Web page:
RAMALLAH, West Bank, (AP) – Palestinian authorities on Sunday allowed Al-Jazeera to resume operations in the West Bank, four days after banning the Arab satellite station over a report linking President Mahmoud Abbas to the death of his legendary predecessor, Yasser Arafat.
Correspondent Walid al-Omari said he received a phone call from Prime Minister Salaam Fayyad informing him of the decision.
But Al-Omari said Fayyad told him his government would still press ahead with a lawsuit against the Qatar-based station for alleged incitement.
Last week, an Al-Jazeera talk show hosted an exiled official in Abbas’ Fatah movement who alleged the Palestinian leader played a role in the death of Arafat in 2004.
The official, Farouk Kaddoumi, a longtime rival of Abbas, did not present evidence. The incident exacerbated existing tensions between the station and Abbas’ Palestinian government, which has long complained that Al-Jazeera sides with its political rivals, the Islamic militants of Hamas.
On Wednesday, the day of the decision, Al-Jazeera employees were seen frantically piling files into black garbage bags and carrying them out with video cameras, computers and other equipment before Palestinian security officials closed the office. Al-Jazeera’s Qatar headquarters issued a statement saying the station “has maintained strict, professional journalistic standards.”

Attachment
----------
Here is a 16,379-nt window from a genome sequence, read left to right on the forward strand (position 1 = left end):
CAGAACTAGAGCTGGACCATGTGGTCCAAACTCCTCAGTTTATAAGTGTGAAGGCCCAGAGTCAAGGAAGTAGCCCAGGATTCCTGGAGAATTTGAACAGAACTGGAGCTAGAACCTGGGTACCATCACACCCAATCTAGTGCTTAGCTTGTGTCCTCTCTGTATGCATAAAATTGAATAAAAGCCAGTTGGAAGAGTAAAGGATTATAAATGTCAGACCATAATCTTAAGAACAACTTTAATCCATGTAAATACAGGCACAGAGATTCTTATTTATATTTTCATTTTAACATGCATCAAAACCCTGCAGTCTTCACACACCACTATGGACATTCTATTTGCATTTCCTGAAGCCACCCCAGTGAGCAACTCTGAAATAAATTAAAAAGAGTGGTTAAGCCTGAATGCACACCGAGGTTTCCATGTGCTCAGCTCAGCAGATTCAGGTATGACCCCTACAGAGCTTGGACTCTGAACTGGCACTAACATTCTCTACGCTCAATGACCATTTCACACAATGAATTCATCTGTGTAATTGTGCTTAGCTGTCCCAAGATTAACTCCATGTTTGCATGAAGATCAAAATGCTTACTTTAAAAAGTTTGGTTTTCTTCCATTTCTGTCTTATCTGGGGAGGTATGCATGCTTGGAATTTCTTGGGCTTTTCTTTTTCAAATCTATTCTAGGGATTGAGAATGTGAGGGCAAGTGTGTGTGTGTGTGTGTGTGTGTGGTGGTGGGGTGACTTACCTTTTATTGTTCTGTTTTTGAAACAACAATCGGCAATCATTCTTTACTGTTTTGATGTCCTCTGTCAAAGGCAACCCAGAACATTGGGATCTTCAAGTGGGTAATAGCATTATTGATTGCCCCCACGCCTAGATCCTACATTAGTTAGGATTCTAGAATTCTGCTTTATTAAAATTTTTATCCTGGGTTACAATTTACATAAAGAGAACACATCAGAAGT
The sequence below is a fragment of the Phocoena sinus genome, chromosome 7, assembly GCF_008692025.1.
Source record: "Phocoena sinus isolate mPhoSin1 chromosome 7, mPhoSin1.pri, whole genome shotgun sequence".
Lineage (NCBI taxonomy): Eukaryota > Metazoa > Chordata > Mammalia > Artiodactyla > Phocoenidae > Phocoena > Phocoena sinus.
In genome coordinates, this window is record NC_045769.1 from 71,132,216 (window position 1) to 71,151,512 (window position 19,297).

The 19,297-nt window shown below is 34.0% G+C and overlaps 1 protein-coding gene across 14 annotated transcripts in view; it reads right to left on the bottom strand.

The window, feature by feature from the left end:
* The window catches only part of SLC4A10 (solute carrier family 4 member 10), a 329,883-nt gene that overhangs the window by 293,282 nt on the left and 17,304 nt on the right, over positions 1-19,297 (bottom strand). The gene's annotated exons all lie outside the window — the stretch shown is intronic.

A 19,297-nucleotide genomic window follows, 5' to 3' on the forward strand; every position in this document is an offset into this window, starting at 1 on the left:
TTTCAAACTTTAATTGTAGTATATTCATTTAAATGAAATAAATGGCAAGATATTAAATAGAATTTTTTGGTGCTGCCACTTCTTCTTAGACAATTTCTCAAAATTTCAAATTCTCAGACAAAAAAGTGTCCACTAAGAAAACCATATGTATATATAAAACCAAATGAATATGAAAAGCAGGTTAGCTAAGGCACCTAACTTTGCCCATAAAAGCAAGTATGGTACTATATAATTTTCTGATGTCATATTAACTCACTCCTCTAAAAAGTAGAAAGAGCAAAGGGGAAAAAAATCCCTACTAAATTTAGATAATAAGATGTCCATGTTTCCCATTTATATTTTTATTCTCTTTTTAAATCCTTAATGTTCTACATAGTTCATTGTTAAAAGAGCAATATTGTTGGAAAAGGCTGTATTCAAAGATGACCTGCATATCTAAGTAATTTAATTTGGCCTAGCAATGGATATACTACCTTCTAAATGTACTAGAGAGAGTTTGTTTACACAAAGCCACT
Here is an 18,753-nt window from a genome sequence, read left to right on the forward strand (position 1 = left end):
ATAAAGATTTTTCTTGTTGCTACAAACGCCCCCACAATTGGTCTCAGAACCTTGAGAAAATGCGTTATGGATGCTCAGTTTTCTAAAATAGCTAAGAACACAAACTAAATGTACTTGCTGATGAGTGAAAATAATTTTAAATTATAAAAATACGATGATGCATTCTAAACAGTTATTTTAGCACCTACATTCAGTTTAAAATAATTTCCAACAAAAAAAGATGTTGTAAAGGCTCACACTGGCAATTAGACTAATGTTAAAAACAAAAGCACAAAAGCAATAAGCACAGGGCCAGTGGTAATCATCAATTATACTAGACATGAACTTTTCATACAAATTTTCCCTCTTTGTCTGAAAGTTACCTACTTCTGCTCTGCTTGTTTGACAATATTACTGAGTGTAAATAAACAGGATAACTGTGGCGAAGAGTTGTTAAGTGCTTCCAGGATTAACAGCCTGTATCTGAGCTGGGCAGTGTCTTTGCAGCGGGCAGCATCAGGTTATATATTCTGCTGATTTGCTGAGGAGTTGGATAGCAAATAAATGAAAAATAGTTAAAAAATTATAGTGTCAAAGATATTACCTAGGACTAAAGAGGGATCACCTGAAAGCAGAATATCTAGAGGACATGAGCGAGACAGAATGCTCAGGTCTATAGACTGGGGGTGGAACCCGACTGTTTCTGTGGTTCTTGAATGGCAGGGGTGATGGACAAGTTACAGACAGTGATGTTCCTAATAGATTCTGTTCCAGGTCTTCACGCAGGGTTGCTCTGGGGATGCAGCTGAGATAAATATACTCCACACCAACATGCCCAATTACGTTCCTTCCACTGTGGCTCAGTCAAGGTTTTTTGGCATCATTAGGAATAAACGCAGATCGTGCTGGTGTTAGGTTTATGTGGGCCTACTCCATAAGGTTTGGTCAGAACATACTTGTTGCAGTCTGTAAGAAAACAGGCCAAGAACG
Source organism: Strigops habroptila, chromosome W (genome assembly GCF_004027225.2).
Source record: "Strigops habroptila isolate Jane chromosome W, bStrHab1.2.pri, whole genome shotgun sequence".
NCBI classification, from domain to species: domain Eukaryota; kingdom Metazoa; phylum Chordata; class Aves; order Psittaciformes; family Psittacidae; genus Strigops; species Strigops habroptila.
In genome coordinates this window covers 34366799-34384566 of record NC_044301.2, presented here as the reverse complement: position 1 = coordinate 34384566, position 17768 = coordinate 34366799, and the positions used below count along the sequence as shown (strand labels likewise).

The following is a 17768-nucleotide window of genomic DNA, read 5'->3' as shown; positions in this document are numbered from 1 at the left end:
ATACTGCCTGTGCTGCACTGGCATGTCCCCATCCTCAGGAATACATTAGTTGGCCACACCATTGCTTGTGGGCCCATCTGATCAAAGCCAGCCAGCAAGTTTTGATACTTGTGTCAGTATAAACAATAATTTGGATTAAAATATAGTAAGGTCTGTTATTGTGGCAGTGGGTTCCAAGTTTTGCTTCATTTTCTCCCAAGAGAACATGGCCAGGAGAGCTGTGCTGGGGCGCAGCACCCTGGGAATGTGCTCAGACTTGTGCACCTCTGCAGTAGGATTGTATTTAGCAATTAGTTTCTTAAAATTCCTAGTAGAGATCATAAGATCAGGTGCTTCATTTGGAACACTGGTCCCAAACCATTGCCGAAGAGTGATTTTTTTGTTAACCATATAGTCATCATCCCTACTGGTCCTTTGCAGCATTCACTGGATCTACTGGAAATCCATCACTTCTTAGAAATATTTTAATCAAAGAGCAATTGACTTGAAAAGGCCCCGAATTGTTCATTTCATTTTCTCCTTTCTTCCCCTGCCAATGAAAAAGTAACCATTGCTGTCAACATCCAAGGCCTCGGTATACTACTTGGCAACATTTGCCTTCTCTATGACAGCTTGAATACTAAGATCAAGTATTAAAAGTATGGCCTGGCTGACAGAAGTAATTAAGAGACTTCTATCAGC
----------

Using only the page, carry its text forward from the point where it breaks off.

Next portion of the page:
The Palestinian Authority initially planned on suspending the station’s operations while the lawsuit was pending, government official Jamal Zakout said Sunday, but then decided against it, “so it would not be understood that there would be tightening of freedoms because that was not the goal.”
At midmorning Sunday, it was not immediately clear whether the station had resumed West Bank operations.
In shutting Al-Jazeera down, Abbas risked picking a fight with one of the most potent shapers of Arab public opinion.
For Al-Jazeera, the Arab world’s most popular news station, the brief closure represented only the latest clash with a Middle Eastern government. Iraq has expelled it and Saudi Arabia only let it resume work recently after a long ban. Israel has often clashed with the station, but allows it to operate freely.
The 75-year-old Arafat fell violently ill in October 2004 at his West Bank compound. He was transferred to a French hospital where he died several weeks later.
Palestinian leaders have never given a definitive cause of death, and many Palestinians accused Israel of poisoning Arafat. Israel denies the allegations.